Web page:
Confessions a 20th century ne'er do well: Drinking, fighting, stealing and other things one generally ought not do

Sunday, July 09, 2006

I got some coffee

So I was at the Yacht Club this weekend with the inlaws who belong. At about 4:30, someone asked if I wanted anything to drink, so I said, “sure. I’ll have some coffee please.”
“Oh. There is no coffee.”
“What? Of course there is coffee,” I said.
“I don’t think there is anymore, and you can’t drink it over here.”
“How can there not be coffee at 4:30?” I indicated the crowd “Of all these hundreds of members, don’t you think there is a handful who is accustomed to drinking coffee in the afternoon?”
“I don’t think there is coffee,” she repeated.
So I went over to the bar.
“Can I have some coffee please,” I asked the teenager behind the bar.
“No, there isn’t any coffee anymore. The [cafeteria thing]”
“Well, is there any coffee up in the club house or anything?”
I was flabbergasted. Even amused by such absurdity.
What is it with the anti-coffee people out there? (I’m not suggesting these people were anti-coffee, but I encounter anti-coffee people from time to time) I don’t expect everyone to drink coffee, but there are people who are downright antagonistic about coffee! They’ll argue, for some reason, that soda has the same amount of caffine as coffee. Any coffee drinker knows that’s bullshit, and anyone who’s taken ‘drugs and human behavior’ a standard 101 class offered in many universities knows that there is 50X the caffeine in coffee as in soda. But, why argue with the drinker? Even if it weren’t true, what is the purpose of arguing with someone who wants a drink? Also. Why do people occasionally either try to trick you into thinking coffee doesn’t have an effect? “Hey, did that coffee perk you up?” They’ll ask. “I guess so.” You’ll answer to the incredibly irrelevant question – coffee is normative when you drink it regularly on the first hand, and it’s never considered some generalized ‘feel perfect’ drug, so asking someone if there energy level is increased an hour later, coffee or not, will often call for a different answer – energy goes up and down throughout the day, with our without coffee. None of this means caffeine is fictional. “Aha!” They’ll finish up. “That was DECAF!!!!!” They’ll say, triumphantly. Then, you’ll casually grab the coffee can and show them that it’s not, and they’re an idiot. Even if you felt different an hour after drinking decaf, like I said, it’s not unusual to feel differently hour after hour. And finally, why does this person I work with insist that there is no difference between strong coffee and espresso – to the extent that she occasionally argues when I want espresso.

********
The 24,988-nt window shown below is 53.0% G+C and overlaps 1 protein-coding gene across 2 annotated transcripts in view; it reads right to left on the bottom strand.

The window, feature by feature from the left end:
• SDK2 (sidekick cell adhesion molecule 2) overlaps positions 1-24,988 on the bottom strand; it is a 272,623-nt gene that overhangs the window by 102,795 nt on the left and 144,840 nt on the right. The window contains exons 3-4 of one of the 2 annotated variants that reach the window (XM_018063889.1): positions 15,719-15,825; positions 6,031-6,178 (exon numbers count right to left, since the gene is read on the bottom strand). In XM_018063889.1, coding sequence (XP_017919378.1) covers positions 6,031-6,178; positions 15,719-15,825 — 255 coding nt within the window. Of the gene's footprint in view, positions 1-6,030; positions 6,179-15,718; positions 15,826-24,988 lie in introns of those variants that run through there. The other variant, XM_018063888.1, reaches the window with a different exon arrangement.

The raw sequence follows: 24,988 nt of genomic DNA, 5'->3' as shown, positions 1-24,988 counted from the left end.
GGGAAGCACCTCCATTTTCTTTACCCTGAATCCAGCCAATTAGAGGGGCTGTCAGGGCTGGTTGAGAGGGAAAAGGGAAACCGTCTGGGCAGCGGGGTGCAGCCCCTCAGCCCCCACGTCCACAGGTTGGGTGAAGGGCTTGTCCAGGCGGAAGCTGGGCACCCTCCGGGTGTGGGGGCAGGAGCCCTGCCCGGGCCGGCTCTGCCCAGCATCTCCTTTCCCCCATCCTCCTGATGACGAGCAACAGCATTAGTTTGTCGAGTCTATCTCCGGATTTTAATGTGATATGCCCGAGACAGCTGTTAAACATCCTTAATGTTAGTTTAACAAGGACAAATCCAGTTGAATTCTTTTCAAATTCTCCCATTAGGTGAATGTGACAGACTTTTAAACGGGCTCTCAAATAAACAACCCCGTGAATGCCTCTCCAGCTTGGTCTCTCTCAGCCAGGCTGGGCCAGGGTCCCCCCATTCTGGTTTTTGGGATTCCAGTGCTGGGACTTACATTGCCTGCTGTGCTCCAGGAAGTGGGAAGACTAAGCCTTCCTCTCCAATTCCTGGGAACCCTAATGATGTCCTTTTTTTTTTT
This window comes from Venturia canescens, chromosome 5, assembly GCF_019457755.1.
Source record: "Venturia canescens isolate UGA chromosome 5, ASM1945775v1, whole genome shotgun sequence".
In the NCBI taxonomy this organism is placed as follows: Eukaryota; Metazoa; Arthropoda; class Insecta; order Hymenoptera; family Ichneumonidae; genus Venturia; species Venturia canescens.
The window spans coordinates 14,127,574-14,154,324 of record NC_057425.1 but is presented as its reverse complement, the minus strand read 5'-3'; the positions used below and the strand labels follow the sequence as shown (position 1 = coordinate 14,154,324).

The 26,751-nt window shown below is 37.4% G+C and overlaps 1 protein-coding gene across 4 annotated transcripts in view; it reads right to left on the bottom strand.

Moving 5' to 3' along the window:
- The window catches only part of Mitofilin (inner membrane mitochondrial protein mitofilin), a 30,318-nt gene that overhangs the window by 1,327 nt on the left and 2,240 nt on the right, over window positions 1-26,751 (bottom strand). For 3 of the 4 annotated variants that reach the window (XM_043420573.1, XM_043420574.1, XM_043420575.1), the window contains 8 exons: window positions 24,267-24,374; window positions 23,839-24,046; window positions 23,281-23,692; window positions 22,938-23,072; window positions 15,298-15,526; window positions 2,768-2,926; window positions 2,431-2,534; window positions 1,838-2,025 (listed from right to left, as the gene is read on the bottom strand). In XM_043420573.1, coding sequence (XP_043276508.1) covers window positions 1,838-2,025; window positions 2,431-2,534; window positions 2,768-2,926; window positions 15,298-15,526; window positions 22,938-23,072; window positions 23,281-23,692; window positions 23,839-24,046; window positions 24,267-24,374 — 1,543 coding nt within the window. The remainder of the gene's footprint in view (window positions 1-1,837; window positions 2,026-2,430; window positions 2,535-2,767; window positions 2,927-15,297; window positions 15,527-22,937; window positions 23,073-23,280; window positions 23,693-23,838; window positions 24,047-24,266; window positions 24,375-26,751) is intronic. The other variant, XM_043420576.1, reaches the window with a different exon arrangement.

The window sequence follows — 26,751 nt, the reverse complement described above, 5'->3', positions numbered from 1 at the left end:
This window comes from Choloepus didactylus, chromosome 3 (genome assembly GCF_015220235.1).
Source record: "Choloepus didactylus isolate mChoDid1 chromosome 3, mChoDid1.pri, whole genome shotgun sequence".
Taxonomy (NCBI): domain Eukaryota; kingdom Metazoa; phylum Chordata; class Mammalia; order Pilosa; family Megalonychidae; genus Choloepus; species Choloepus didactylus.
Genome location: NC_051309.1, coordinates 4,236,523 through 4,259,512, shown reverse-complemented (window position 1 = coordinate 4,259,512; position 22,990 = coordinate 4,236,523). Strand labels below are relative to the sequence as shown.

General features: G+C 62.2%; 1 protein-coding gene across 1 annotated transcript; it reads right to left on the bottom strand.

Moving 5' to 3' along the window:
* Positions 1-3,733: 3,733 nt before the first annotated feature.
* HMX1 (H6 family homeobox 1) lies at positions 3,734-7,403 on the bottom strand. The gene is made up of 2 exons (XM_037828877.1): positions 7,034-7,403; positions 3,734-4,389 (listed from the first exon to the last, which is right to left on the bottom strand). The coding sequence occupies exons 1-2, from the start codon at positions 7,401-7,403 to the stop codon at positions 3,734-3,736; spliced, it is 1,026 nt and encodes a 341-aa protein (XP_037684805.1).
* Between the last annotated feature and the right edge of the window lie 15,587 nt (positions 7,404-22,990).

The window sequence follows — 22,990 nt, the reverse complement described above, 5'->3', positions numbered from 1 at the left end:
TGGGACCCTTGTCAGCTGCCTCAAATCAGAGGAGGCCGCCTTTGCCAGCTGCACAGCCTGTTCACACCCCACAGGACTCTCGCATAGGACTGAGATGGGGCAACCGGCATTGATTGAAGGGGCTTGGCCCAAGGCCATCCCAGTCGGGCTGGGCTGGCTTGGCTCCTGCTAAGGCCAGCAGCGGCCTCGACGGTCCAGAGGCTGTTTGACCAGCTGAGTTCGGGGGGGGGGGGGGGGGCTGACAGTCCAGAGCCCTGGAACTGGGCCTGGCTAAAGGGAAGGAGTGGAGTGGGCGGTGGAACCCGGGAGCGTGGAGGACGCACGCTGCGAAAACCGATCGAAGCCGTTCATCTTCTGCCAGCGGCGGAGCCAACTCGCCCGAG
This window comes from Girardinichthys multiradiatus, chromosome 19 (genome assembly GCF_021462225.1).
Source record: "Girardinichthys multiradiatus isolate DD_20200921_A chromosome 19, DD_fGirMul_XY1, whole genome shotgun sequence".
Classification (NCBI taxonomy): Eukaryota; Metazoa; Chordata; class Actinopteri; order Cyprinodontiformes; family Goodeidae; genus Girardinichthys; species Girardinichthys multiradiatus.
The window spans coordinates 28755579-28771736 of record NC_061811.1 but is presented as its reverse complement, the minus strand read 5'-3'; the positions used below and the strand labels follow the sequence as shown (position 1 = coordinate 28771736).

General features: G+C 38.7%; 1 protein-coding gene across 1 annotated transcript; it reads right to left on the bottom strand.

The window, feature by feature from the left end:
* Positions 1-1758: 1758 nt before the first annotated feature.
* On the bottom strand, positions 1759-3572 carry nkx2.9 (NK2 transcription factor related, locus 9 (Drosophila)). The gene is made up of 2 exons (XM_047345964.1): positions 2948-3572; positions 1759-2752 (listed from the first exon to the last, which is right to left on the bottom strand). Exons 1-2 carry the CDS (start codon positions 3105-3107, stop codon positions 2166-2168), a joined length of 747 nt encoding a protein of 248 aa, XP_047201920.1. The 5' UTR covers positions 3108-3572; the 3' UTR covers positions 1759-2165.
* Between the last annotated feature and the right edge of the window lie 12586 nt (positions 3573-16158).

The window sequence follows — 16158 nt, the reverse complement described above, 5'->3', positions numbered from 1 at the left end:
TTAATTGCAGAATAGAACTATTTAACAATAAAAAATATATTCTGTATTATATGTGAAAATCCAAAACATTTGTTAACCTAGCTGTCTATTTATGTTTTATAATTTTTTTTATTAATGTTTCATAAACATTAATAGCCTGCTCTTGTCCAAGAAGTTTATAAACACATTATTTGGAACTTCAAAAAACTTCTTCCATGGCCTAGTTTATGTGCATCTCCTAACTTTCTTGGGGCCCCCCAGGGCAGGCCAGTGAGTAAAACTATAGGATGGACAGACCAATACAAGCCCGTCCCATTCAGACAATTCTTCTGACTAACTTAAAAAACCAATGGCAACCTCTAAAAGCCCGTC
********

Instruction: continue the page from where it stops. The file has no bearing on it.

The reason is they’re wrong, and that wrongness is indicative of their idiocy, so they desperately try to win these wasteful desperate arguments.
And the point of all of this is:

I didn’t want to argue. I just wanted some coffee.

I initially accepted defeat, and went to the bathroom. As I stood there, I couldn’t help think about this situation. This suggested that not only could none of the members have an afternoon cup of coffee – I’m not assuming a majority wanted coffee only a small minority, but large enough to warrant its availability – it also suggested that none of the employees could have coffee. None of the lifeguards, waiters, bar workers, guys giving out the lifejackets by the kayaks, guys setting the tables, people in the band, supervisors or anyone could have coffee. Absurd.
And since this was impossible, this means that someone was keeping me from the coffee – this yacht club wasn’t up against a 7-11 which I would gladly have walked to - this was after all about my wanting coffee, not about my being slighted.
Until now.
Now, I wanted the coffee, which I recognized as my right. If it was not actually a right. (I guess it’s not really a right) It was a want, and goddamn it, I was going to have my coffee.
I aspire to be a man who can get things done. I want to achieve greatness and nothing should stand in my way.
So I went back to the bar, which had a different employee at this point. I leaned in with a smile.
“Hi,” I said, easing my way in. Developing the air or rapport before going in for the kill.
“Hi,” she said, leaining in expectantly.
“Is there any way I can get some coffee around here?” I said with a smile.
The phrasing of the question was calculated. I was still open to going to the 7-11, if such a place existed, but I was also setting up the wait staff to tell a club member to take a hike. If coffee existed, I think they’d be hard pressed as the professionals they are to do so. I’d even guess it’s against the oath that wait staff take when they get their license. (I’m unaware of the oath, not being a waiter).
“Well, there isn’t really any coffee,” she said.
I smiled and knit my brow at her, not saying a word. Let her struggle with her own lies.
“Well, there is some ice coffee,” she said.
“Ice coffee? ” I repeated.
I said no more, letting her own conscious weigh on her. Such lies! How can there be no coffee if there is iced coffee? Coffee is born hot!
I kept the smile and raised my eyebrows, as though we were sharing a secret. I even lowered my voice so she had to move closer to hear.
“Isn’t there a coffee machine back there where you can throw up a pot?”
She seemed happy to oblige when I offered the solution, although still resistant.
“Oh, that’ll take at least 15 minutes.”
More bullshit. I’ve had probably 10,000 cups of coffee in my life, and it doesn’t take 15 minutes to brew coffee!
“That sounds great,” I said and went to sit down.
About five minutes later, she came back with my coffee. I was impressed with her (albeit weak) attempt to bluff me into not waiting the 15 minutes, but she had no reason to wait the full 15 when I called her bluff.
It was good cup of coffee, but it wasn’t as satisfying as the mere fact that I got it.